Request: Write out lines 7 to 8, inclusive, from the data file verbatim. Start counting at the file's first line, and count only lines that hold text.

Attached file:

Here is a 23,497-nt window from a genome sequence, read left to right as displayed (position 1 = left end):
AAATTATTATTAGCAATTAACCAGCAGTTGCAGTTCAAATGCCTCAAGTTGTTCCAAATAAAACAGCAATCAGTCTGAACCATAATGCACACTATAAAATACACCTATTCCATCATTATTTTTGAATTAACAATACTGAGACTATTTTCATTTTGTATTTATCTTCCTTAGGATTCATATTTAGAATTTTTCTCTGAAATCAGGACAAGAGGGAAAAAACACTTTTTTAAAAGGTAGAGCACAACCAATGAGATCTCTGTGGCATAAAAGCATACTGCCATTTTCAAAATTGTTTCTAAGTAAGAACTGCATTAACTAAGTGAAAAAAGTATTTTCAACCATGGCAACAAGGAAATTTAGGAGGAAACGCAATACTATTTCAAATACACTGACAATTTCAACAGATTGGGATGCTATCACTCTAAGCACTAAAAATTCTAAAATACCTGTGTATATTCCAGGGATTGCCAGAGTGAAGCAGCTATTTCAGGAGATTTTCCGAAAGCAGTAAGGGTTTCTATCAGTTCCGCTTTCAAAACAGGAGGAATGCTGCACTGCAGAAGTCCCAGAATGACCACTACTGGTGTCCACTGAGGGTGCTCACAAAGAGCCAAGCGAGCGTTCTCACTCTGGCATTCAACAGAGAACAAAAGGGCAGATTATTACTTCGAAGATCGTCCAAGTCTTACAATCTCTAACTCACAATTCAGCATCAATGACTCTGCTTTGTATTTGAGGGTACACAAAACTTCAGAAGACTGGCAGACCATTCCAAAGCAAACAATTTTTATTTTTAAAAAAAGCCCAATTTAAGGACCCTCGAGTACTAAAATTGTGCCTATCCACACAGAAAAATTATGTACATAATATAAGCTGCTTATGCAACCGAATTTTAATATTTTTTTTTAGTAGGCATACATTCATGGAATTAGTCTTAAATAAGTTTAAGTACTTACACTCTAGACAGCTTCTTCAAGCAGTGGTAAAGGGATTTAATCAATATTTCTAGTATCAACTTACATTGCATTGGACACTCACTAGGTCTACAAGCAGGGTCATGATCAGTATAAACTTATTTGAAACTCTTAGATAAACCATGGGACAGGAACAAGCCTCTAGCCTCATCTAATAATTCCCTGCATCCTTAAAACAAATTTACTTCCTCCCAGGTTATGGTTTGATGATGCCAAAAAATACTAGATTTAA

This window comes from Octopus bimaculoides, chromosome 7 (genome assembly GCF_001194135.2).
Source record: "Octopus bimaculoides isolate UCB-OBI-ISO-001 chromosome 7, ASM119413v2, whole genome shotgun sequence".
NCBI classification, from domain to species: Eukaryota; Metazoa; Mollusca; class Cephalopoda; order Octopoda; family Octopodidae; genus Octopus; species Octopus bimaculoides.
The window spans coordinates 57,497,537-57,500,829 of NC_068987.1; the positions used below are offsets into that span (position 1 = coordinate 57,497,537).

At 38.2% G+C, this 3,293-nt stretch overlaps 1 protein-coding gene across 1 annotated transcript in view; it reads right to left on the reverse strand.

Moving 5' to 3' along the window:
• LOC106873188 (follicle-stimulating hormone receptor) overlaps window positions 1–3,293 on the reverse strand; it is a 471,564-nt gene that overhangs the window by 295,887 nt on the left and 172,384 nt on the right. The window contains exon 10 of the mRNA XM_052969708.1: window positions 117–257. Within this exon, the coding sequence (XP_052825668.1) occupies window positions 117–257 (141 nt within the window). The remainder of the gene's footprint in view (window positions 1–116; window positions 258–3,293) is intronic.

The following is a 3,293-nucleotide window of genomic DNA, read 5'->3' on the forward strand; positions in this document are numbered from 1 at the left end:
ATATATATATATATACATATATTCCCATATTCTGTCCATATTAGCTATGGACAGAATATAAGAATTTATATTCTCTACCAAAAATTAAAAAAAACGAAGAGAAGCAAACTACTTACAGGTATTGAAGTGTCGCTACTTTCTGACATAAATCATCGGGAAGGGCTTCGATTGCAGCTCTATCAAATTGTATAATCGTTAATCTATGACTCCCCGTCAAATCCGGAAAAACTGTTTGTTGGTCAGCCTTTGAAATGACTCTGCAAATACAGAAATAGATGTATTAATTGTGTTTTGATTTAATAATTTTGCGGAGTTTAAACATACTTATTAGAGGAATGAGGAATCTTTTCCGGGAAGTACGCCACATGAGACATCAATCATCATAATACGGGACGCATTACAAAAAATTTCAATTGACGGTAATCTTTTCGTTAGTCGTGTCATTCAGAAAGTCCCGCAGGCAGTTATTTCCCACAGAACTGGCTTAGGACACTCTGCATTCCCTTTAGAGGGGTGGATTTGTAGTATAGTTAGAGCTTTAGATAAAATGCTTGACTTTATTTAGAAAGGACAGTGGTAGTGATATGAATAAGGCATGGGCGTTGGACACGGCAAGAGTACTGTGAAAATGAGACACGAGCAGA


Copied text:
At 38.2% G+C, this 3,293-nt stretch overlaps 1 protein-coding gene across 1 annotated transcript in view; it reads right to left on the reverse strand.

Moving 5' to 3' along the window: